This is a very easy technique I’ve used oh-so-many times over the years, being a lover of heavier yarn weights. It’s perfect for using lace weight yarn to make anything that isn’t lace, or using sock yarn in place of an aran or bulky weight. I’ve even used this technique with worsted and aran weight yarn to get super-bulky weights!
Of course, always swatch first before subbing a triple-stranded yarn in a pattern, to check your gauge and make sure you like the fabric you’re getting, but you can just hold a yarn triple stranded and twist it a bit to get an approximation of your new yarn weight. Okay let’s learn how it works!
Make a slip knot
Start by making a slip knot at the end of your yarn, with a loop large enough to stick your fingers through it.
Pull yarn through slip knot
Now reach through the loop and grab the yarn, pulling it through to make a much bigger loop…
Slip knot becomes end of yarn
And then hold the slip knot (it may have tightened up, or not, it doesn’t matter) as the end of your new yarn. At this point, if you hold up the slip know and let gravity work, you’ll have three strands of yarn hanging down from the small loop: the large loop, and the third strand which is attached to the ball of yarn.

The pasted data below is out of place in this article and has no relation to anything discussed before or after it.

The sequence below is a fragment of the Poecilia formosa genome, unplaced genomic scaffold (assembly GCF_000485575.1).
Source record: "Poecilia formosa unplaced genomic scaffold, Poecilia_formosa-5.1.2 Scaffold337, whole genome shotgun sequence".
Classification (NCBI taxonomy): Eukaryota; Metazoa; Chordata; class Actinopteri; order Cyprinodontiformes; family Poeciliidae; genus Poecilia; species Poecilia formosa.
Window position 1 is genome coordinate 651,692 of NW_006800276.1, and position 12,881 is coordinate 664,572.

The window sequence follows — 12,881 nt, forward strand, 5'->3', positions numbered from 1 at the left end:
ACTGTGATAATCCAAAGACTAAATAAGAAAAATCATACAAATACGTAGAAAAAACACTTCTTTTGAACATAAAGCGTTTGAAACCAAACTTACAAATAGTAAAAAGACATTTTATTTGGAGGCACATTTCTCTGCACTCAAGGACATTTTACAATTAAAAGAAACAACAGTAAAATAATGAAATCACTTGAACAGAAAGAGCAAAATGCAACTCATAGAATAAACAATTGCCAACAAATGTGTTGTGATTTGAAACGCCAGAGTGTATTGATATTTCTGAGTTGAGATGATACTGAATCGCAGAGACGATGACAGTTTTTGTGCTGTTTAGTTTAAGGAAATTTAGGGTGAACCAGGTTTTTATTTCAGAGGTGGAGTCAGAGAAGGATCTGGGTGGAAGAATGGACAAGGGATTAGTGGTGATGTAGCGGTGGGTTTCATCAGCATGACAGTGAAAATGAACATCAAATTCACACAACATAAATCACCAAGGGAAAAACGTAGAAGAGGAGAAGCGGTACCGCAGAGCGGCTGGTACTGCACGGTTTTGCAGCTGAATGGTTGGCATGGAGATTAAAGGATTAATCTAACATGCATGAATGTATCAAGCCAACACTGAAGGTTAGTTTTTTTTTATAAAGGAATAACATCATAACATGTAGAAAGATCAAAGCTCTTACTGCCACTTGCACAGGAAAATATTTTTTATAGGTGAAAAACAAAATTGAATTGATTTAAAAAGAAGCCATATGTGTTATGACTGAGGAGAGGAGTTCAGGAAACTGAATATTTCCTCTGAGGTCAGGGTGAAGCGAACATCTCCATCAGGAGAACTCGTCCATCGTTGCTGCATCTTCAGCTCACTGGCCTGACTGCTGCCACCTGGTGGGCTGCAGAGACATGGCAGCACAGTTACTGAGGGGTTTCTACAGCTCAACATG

Pull yarn through end loop
That’s your triple-stranded yarn! To make more, at the end of the large loop, reach through and pull the yarn through again, creating another new large loop. Once you do this a couple of times, you’ll see how it works, just pulling yarn through loops (you’re basically making a GIANT crochet chain; or if you’re a spinner you’ll recognize it as chain plying or navajo plying, minus the twisting).
You can pull the yarn through more, to make much longer loops, and/or you can pull loop-after-loop a bunch of times at once to prep a length of yarn before you knit with it. I usually will pull a very long loop and have it in a pile of yarn next to me while I knit, so it’s many yards of triple-stranded yarn between the actual loops. Try it out and see what works for you!
I originally learned this technique from Alex Tinsley many years ago; she says in her video that she saw the technique online somewhere but couldn’t find where. I’ve used the technique in tons of projects: this squishy cowl was knit with triple-stranded Hawthorne and Capretta stripes, this cabled hat was made with triple-stranded Wool of the Andes Worsted to make a super-bulky weight, and same with this matching cabled cowl, to name a few projects.